Those gloves you put on before cleaning your dishes or scrubbing your toilet (hopefully not the same pair!) can last you quite a while, but if they’re looking worse for wear, it’s time to ditch them for good. “Cleaning gloves should be ideally washed after each use, but again, only need to be replaced once they show signs of degradation,” says Parry.
Considering how much grime they remove, those plastic scrub brushes can actually last you quite a while. “Plastic brushes used in tub, kitchen, and toilet scrubbers tend to be more durable than cloths and sponges,” Parry says. “Wash it every week or so, and you’ll only need to replace once the brush starts to degrade. Usually how quickly they degrade is based on how often and vigorously they’re used.” When in doubt, replace them every few months. And for insight into your other household items’ expiration dates, Here’s How Long Your Most Important Appliances Should Last.
While your homemade cleaning supplies may get your house looking and smelling great sans chemicals, they don’t have the lasting power you’d get from your average store-bought supplies. “Homemade products should ideally be discarded after each use, so we recommend only making enough for the cleaning task ahead—or for, say, a few days’ worth for products you use continually, such as kitchen worktop cleaners,” says Parry. “Homemade products don’t have any long-term preservative chemicals added so they’re more likely to degrade with time and be less effective.”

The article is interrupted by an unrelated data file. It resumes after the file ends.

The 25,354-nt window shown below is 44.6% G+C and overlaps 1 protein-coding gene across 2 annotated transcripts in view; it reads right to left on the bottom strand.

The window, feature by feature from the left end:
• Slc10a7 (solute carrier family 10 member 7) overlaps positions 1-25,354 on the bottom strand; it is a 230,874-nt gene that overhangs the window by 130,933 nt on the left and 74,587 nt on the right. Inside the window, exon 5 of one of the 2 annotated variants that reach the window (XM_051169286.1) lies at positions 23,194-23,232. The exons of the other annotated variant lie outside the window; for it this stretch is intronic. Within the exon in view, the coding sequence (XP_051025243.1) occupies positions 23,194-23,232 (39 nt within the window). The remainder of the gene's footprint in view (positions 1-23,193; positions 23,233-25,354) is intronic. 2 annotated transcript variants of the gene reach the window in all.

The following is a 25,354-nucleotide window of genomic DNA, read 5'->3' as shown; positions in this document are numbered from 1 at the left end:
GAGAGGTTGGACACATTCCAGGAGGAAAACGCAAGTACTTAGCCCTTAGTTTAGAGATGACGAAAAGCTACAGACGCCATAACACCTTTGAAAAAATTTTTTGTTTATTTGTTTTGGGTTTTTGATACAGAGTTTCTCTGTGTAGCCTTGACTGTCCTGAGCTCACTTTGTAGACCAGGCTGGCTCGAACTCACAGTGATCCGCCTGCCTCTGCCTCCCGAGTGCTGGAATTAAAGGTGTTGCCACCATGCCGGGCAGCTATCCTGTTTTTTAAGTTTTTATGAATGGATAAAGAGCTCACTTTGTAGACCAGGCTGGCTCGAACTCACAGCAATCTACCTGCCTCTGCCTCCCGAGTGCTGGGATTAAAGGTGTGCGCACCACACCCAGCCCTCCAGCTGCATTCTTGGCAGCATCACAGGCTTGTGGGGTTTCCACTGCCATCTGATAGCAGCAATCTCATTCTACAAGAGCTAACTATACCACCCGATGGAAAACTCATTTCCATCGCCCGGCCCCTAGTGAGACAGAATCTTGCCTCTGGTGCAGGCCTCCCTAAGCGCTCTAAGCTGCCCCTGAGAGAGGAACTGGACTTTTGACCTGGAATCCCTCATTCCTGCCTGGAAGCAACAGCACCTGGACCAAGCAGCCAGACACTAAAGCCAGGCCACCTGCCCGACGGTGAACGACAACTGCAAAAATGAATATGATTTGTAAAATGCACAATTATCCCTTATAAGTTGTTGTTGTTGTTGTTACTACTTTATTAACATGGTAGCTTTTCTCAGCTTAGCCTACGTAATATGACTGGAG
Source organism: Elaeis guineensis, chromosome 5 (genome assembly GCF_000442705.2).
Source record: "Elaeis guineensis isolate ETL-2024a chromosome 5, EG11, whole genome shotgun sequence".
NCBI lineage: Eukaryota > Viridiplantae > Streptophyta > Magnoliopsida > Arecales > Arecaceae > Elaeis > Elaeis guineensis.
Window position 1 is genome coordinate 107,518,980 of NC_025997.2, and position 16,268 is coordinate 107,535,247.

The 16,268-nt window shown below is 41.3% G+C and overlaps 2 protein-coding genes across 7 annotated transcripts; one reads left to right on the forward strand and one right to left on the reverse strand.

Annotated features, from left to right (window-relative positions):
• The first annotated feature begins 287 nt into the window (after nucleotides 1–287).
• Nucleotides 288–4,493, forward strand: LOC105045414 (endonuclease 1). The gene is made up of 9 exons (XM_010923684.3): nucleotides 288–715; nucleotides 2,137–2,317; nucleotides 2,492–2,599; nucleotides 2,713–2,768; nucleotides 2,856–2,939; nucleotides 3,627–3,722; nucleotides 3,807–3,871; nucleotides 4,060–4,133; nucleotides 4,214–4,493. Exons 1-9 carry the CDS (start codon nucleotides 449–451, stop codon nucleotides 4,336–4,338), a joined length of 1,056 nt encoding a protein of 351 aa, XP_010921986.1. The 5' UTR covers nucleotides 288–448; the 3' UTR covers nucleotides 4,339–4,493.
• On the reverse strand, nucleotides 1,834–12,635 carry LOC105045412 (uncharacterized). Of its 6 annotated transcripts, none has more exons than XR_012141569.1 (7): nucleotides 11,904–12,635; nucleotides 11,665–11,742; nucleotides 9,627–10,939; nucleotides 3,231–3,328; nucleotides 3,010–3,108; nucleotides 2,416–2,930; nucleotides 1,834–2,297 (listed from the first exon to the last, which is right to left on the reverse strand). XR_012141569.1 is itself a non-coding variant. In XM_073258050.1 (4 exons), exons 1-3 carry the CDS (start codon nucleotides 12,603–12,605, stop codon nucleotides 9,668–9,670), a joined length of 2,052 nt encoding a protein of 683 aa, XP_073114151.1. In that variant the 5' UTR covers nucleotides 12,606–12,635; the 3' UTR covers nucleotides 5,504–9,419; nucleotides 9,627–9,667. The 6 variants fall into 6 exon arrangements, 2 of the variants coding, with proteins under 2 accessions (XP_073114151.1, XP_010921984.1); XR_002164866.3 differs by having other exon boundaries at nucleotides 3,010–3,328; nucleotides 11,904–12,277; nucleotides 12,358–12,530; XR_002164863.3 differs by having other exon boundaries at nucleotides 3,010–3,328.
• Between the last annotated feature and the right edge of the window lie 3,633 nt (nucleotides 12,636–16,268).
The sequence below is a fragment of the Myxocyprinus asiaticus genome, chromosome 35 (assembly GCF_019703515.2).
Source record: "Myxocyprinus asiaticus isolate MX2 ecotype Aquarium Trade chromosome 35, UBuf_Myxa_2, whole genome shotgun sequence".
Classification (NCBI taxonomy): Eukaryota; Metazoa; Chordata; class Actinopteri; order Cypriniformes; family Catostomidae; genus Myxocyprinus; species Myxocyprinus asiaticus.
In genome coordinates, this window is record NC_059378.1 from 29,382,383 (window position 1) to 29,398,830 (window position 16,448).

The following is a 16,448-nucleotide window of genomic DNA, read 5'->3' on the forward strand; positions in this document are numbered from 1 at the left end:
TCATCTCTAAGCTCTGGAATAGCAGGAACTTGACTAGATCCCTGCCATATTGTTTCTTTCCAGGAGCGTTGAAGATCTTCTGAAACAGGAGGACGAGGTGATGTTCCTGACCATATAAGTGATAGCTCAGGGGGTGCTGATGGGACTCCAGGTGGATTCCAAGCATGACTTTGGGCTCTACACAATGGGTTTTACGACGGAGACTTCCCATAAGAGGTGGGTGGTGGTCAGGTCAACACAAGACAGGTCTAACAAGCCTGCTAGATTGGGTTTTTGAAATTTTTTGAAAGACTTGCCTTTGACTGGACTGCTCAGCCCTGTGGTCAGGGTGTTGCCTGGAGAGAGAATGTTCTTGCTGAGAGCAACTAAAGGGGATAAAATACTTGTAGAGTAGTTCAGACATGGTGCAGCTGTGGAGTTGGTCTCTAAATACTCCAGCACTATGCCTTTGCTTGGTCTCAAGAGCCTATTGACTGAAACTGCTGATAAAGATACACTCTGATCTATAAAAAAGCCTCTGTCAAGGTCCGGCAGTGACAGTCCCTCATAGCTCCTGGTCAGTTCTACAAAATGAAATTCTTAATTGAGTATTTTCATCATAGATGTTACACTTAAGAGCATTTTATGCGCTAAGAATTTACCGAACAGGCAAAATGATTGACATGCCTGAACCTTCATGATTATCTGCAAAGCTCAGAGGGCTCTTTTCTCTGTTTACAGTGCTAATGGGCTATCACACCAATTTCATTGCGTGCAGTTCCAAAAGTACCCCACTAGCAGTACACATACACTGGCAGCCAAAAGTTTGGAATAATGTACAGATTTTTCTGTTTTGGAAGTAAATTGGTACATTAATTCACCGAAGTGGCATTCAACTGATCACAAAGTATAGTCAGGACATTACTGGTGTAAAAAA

Believe it or not, those cleaning products you picked up at Target do have an expiration date, and even improper storage can cause them to become ineffective. “Many bottles are opaque to avoid sunlight shining on the cleaning product itself and altering its properties,” says Parry. “You won’t need to change these too often, providing there hasn’t been a significant fluctuation in temperature.” He says most of these products will have a “use by” date on them, which can be anywhere from six months to two years. And for more tips like this, sign up for our daily newsletter.
Don’t worry about that expensive vacuum giving up the ghost on you. “High-quality vacuums should last years, providing you give them a bit of maintenance every so often, such as replacing bags and making sure suction nozzles are clear,” says Parry. When in doubt, check the manufacturer’s instructions for service and have it examined by a professional if it’s no longer working. And for more advice on carpet cleaning, here are All the Ways You’re Vacuuming All Wrong.
Your trusty broom might just be one of the longest relationships you have, providing years of use as long as it’s not used too vigorously. “Make sure you give them a good shake and clean after using, and store them so the head isn’t in contact with the ground so the air can get to them,” says Parry. “Piling all your tools on top of each other with no room ‘to breathe’ will damage them and the lack of air flow will mean they’re more likely to smell. Treat them well and they’ll give back!”